Researchers tapped by the tech giant to examine the app's impact on young users' mental health over the past three years found that 32% of teen girls who "felt bad about their bodies" said Instagram made the issue worse, according to company documents obtained by The Wall Street Journal.
Karina Newton, Instagram's head of public policy, said in a Tuesday blog post that it stands by its research on Instagram, which demonstrates the company's "commitment to understanding complex and difficult issues young people may struggle with, and informs all the work" Instagram does "to help those experiencing these issues."
Instagram app icon seen on a smartphone. Photo by Thomas Trutschel/Photothek via Getty Images
Now, at least five senators are demanding answers.
Sens. Richard Blumenthal, D-Conn., and Marsha Blackburn, R-Tenn., — chair and ranking member of a Senate commerce subcommittee on consumer protection — on Tuesday announced plans to investigate the tech giant over its knowledge of Instagram's impact on teens, and specifically, teenaged girls.
"Facebook knew this. They were watching. They were monitoring. But in search of that dollar and another dollar of profit, they did it anyway," Blackburn told Fox News on Thursday of Facebook's internal Instagram report. "We've encouraged them not to market to children. We've encouraged them to restrict access and use for children [on] some of these platforms, but they've been hesitant to do that again because they're interested in profit."
She added that because Facebook is aware of the issue, the Senate Commerce, Science and Transportation Subcommittee on Consumer Protection, Product Safety and Data Security is going to "ramp up … work on these issues of data security and privacy and online safety for children," looking specifically at "overexposure to screen time" and "the psychological impact" social media and gaming have on children.
Blumenthal similarly said in a statement posted to his Twitter account on Tuesday that Facebook has known about Instagram's impact on minors for years, "but its own employees’ warnings were shoved aside in favor of growth-at-all-costs."
"I'm appalled & alarmed by Facebook's targeting of teens [with] dangerous products while hiding the science of its toxic impact," Blumenthal tweeted. "Even though Facebook knows its platforms are doing lasting harm, they are racing at warp speed to push Instagram onto even younger kids. Through hearings & legislation my Commerce subcommittee will act to protect children & support parents against this dangerous & reckless ploy."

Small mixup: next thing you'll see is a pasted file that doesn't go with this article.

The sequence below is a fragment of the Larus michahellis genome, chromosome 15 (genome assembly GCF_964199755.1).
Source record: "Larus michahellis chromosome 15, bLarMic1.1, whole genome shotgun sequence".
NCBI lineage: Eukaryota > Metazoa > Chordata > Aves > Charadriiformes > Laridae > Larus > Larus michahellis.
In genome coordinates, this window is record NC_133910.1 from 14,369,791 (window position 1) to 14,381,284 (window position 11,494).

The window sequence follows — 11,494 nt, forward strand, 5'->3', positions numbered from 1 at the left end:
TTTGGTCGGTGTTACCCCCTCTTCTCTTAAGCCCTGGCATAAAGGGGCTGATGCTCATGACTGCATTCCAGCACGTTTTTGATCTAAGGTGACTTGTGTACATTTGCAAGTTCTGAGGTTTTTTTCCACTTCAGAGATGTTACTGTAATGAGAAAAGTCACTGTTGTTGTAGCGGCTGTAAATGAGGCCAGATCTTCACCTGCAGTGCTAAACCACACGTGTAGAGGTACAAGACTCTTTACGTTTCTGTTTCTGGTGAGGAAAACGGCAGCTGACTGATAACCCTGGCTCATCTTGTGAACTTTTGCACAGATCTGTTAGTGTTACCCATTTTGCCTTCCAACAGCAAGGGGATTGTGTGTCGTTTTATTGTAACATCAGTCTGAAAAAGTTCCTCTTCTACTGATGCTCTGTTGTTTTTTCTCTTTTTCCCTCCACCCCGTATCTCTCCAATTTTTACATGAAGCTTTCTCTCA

On Wednesday, Democratic lawmakers Sen. Ed Markey of Massachusetts, Rep. Kathy Castor of Florida and Rep. Lori Trahan of Massachusetts sent a letter to Facebook CEO Mark Zuckerberg asking if he has personally reviewed Instagram's findings regarding the app's impact on teen girls and if Facebook could provide an update on its efforts to make the platform safer for minors who may be struggling.
"Children and teens are uniquely vulnerable populations online, and these findings paint a clear and devastating picture of Instagram as an app that poses significant threats to young people’s wellbeing. As the internet—and social media specifically—becomes increasingly engrained in children and teens’ lives, we are deeply concerned that your company continues to fail in its obligation to protect young users and has yet to commit to halt its plans to launch new platforms targeting children and teens," the lawmakers wrote.
They added that the "recently uncovered evidence published in the Wall Street Journal underscores Facebook’s responsibility to fundamentally change its approach to engaging with children and teens online. That starts with Facebook abandoning its plans to launch a new version of Instagram for kids."
One 2019 slide on the Instagram researchers' presentation to Facebook reviewed by the Journal said the app makes "body image issues worse for one in three teen girls."
"Teens blame Instagram for increases in the rate of anxiety and depression," another slide read, according to the WSJ. "This reaction was unprompted and consistent across all groups."
Some users also attributed time spent on the app to experiencing suicidal thoughts; 6% of American users indicated a connection between the two compared to 13% of U.K. users, the slide presentation reviewed by the WSJ said.
About four in 10 Americans use Instagram compared to about seven in 10 Americans who use Facebook, according to a Pew Research survey published in April. Among young adult users between the ages of 18 and 29, the majority (81%) said they use Instagram.
More than 40% of the app's users are under 22 years old, and about 22 million teens use the app every day, WSJ reported, citing Facebook's documents. A 2018 Pew Research survey that Newton cited in her Tuesday blog post found that 81% of teens ages 13 to 17 found that social media in general makes them feel more connected while 26% said it makes them feel insecure.